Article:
Thursday, 12 April 2012

The Decline of the Album: Part One

Just before everyone went home for Easter, Jassi Sidhu tweeted about how the UK has lost interest in albums and advised artists to release singles instead. According to Jassi, the UK market has a short attention span which can’t stretch beyond a few videos and artists will only release a full album if they have fans in India who will buy them. This kicked off a little debate and inspired this post.

Firstly I want to praise the concept of an album. I think they have an important place in every music industry and it is sad that they are slowly dying out. If a single acts as an artist’s business card, an album acts as a CV. It gives an overview of what a person is capable of doing and allows them space to show their strengths and talent. One song can differ hugely from the next and it’s only through an album can the listener really begin to understand the artist.

ITunes is great as it is so quick and easy to buy music. You can get music as soon as it is released and you don’t even have to leave the house. Before Itunes, I used to have to go to Birmingham or London to buy music. But the success of iTunes has lead to the demise of the traditional music shop. There used to be loads of them but now most of my favourite specialist music shops have been turned into beauty parlours. In India where music shops are still widespread it is often easier to purchase a than to download one and that is partly why the album is still popular over there.

Despite the benefits of iTunes I miss the thrill that went with the experience of buying a CD from a shop. They were staffed by people who loved music and it was great to see someone getting as excited as I was by a new album. Staff could also recommend other albums to me once they knew what I liked. I relied on this advice when searching for new music, especially as teasers were non existent. ITunes tries to suggest similar albums, but it can never truly replicate this experience.

Staff were also knowledgeable about the music they sold. In the days before shazaam, I taped a song off the radio so it could be identified. On another occasion I described the details of a song and dance routine from a Bollywood film so I could buy the soundtrack. Both times staff knew what they were and could sell them to me.

On iTunes, people can listen to a preview before buying. If someone only like a few songs on an album, they don’t have to buy them all. But this preview forces people to make snap judgements about a song. It’s only when you have listened to the full song a few times can you really decide if you like it or not.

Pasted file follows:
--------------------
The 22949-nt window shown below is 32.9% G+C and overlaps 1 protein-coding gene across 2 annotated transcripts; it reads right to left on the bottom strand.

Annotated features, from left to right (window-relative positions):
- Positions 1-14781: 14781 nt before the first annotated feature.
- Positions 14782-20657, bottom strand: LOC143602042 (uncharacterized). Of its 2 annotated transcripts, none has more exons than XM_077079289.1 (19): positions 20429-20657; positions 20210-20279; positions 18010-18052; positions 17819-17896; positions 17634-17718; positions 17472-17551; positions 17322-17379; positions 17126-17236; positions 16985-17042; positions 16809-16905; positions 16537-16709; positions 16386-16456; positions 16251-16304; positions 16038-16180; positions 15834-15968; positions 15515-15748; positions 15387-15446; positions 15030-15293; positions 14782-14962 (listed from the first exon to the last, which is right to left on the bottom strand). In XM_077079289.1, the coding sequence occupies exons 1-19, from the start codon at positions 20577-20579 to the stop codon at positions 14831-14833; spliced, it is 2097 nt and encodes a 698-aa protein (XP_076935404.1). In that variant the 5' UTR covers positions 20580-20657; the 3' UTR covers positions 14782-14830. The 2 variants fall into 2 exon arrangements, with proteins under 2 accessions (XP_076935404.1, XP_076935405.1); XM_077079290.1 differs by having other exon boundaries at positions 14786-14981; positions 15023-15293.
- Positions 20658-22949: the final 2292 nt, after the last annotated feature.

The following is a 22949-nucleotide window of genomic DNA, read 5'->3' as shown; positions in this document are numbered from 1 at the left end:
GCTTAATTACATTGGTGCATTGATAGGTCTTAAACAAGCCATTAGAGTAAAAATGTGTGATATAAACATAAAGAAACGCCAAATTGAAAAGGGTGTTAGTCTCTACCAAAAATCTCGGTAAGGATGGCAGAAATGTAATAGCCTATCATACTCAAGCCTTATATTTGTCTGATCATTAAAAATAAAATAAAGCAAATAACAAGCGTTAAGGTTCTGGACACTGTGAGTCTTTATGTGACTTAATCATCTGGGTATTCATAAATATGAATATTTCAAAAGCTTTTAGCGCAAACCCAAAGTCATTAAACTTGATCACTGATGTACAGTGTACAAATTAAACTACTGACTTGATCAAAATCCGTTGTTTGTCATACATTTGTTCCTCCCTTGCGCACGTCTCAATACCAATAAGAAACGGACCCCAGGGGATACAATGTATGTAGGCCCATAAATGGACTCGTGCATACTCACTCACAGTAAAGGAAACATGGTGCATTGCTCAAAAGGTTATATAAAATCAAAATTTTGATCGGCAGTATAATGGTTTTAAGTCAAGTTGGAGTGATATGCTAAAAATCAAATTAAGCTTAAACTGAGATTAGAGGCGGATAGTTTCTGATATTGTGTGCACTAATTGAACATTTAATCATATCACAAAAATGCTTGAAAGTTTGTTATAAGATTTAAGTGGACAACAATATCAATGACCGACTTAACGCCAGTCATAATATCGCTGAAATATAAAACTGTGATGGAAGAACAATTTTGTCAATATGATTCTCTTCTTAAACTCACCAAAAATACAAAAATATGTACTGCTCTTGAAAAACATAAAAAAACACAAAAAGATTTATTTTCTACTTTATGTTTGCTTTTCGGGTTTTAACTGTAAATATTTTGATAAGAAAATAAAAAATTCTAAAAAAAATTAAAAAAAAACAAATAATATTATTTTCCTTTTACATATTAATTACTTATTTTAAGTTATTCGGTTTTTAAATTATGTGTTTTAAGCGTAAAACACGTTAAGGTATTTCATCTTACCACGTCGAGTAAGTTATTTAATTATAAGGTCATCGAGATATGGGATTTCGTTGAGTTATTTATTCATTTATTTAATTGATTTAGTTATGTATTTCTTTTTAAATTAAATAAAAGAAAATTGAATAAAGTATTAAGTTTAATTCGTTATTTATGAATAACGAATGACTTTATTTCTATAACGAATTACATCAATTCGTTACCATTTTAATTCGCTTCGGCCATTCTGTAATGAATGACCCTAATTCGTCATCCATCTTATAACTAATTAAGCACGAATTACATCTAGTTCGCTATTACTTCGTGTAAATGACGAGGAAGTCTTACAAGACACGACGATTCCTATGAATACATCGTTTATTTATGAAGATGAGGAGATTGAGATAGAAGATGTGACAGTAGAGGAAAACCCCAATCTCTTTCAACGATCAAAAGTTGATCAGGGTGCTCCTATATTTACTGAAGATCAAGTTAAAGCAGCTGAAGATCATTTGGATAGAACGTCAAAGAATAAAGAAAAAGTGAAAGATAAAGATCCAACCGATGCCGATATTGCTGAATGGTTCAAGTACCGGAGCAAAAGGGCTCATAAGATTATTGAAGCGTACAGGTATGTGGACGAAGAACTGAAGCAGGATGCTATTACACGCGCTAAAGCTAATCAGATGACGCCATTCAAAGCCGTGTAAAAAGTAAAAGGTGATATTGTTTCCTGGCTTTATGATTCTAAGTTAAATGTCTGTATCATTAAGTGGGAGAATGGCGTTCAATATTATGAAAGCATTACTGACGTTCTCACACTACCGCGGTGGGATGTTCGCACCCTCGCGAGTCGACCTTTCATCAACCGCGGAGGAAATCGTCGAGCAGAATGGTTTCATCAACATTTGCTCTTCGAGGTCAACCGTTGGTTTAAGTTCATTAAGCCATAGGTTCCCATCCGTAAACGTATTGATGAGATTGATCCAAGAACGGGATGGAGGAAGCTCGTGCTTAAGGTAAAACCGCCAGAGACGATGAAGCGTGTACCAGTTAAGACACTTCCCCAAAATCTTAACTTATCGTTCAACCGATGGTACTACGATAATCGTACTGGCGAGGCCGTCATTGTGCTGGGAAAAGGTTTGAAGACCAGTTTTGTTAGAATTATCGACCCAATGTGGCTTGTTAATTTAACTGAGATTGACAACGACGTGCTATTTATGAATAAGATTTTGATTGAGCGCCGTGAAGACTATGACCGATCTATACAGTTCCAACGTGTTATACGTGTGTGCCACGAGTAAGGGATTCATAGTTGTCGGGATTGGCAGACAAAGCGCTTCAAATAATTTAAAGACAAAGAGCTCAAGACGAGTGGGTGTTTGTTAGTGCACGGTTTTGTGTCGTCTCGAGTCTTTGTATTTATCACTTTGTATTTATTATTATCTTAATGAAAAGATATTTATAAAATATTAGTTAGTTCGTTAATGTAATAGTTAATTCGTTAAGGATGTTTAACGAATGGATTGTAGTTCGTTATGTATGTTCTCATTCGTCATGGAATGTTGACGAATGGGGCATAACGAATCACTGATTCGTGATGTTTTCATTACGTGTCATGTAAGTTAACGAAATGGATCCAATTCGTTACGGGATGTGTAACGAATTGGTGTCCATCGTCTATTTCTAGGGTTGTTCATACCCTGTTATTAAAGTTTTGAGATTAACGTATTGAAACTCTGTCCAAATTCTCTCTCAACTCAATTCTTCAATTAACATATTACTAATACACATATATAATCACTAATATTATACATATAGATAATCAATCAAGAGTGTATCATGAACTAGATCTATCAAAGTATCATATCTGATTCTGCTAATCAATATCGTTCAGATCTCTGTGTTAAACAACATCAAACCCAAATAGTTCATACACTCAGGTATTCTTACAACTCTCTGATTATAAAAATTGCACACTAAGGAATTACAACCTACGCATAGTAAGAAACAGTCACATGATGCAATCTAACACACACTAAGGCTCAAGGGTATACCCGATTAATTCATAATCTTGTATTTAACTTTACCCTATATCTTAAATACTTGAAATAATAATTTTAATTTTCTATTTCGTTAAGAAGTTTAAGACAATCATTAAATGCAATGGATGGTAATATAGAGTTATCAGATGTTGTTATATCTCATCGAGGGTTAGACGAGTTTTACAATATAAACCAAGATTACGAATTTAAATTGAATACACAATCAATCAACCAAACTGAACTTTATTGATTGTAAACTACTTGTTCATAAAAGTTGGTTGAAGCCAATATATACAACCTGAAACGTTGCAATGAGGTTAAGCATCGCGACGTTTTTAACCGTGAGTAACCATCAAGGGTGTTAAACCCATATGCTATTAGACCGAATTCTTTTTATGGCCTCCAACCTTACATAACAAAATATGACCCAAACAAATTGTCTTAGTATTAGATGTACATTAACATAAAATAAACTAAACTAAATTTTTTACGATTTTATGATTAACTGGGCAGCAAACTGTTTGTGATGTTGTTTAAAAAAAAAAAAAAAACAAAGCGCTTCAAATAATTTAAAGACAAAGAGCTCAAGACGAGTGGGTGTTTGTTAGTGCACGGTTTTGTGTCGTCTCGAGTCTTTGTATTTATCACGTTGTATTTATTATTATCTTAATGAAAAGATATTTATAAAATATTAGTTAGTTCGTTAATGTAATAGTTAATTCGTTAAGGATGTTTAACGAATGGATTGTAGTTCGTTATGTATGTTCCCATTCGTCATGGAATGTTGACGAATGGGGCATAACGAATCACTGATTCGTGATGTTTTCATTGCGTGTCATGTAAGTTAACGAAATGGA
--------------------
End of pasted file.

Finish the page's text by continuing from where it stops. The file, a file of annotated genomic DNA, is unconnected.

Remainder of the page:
Before iTunes, the concept of a single did not exist in the Desi music industry. It was full of albums and radio stations usually plugged only one or two songs. But the albums themselves have now changed and they tend to be much longer. Instead of the 6-8 tracks, there are now at least 12 of which 4 might be released as singles. Singles are an easy way to test the market in uncertain times. In a world where everyone wants five minutes of fame, releasing a single is a relatively easy way to get it. You only need to record one decent song and shoot one video to accompany it.

Without a doubt illegal downloading is responsible for a lack of sales in the industry. Opinion is divided as to whether iTunes has contributed to or helped prevent illegal downloading. But there is little incentive for an artist to work hard to make a whole album if it is just going to be illegally downloaded. If people are not prepared to spend money buying albums, it makes little financial sense to make them.

The way people listen to music has changed thanks to iTunes and it‘s relative the ipod. On my mp3 player I can skip easily between artists and genres and listen to wide variety of songs. In the days of the CD player, I would have had to change CDs, or invest in a compilation album. Not only are people buying less albums, they are listening to them far less.

In part two of this post I will examine the role of the media and see what can be done to make people more interested in albums.
Photo of the interior of an Indian music shop by MrFink, used under a Creative Commons License.
Photo of iTunes gift card by mightykenny, used under a Creative Commons License

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